Tipperary’s ten-point win over Laois was a different affair. Not least because change kits rendered both teams utterly unrecognisable, with Tipp’s sometimes-sloppy play not aiding recognition.

Two early Tipp goals threatened the Laois trimming many observers feared. But Laois’s Ross King netted to help deservedly halve an eight-point deficit by half-time. Alas, Laois wildest dreams effectively died three minutes after the restart when Aaron Dunphy, the goalscoring star of the wins which got them here, saw red for swinging his hurley into marker Padraic Maher’s knee.

Nonetheless, Tipp failed to overwhelm their man-disadvantaged opponents. Sub Michael Breen’s second caution reduced them to 14 in stoppage-time. And only when Laois understandably wilted in the last quarter of their third match in 15 days did Tipp establish a significant lead; as over-reliant on a few scorers as Cork were on Horgan.

Patronising post-match sludge could have engulfed Croker, as Tipp’s players applauded Laois did a lap of honour. But even accounting for their opponents’ on-the-day deficiencies, Laois were simply pretty good and demonstrably worth their 2020 Leinster championship spot.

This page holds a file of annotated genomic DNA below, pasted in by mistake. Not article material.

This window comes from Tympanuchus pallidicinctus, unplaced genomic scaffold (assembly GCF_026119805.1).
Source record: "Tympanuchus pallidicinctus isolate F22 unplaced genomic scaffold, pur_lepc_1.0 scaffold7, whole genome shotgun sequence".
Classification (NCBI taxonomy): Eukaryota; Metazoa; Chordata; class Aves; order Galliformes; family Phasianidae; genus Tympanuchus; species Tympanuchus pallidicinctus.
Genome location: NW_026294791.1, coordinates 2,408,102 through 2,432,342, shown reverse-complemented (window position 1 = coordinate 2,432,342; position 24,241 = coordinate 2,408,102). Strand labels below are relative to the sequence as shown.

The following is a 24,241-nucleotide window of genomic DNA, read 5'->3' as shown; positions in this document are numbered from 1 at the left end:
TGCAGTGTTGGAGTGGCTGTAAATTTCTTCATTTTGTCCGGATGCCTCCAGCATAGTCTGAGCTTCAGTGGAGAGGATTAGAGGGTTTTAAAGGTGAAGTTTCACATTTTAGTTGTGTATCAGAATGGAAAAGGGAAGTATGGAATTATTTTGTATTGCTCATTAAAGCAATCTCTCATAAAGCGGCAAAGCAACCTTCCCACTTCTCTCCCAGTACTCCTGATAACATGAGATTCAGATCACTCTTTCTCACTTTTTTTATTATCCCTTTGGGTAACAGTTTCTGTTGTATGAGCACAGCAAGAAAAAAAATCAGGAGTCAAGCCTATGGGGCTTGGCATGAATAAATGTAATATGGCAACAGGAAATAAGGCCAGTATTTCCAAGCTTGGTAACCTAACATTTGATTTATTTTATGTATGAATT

Afterwards, Tipp boss Liam Sheedy called Wexford “raging hot favourites” for the teams’ semi-final on Sunday week. But no-one in RTE’s studio could agree without laughing and only immense self-control stopped Sheedy derisively snorting at his own clear mind-gaming. If there are favourites to be had, they are Limerick against Kilkenny in Saturday’s semi-final. Limerick are after all, the current champions of all they survey in hurling. Still…Brian Cody.

Football’s two Super-8s groups began last weekend, with Group…er…B, on Saturday evening at Roscommon’s colourful, noisy, if archaic Dr Hyde Park. Tyrone beat the hosts 0-17 to 0-13 which, amid the match’s many missed chances, hit posts and ‘what-ifs’ was about the right result.

Roscommon are good. And you don’t need to be as biased-as-**** as me to say that. Tyrone, meanwhile, are 1970s Leeds United, with outwardly-sour, LONG-serving manager Mickey Harte an ideal Don Revie. Revie’s Leeds were equally brilliant and cynical, winning more trophies than affections while observers pondered whether the cynicism upped their trophy haul, or caused their many final-hurdle falls in league and cups.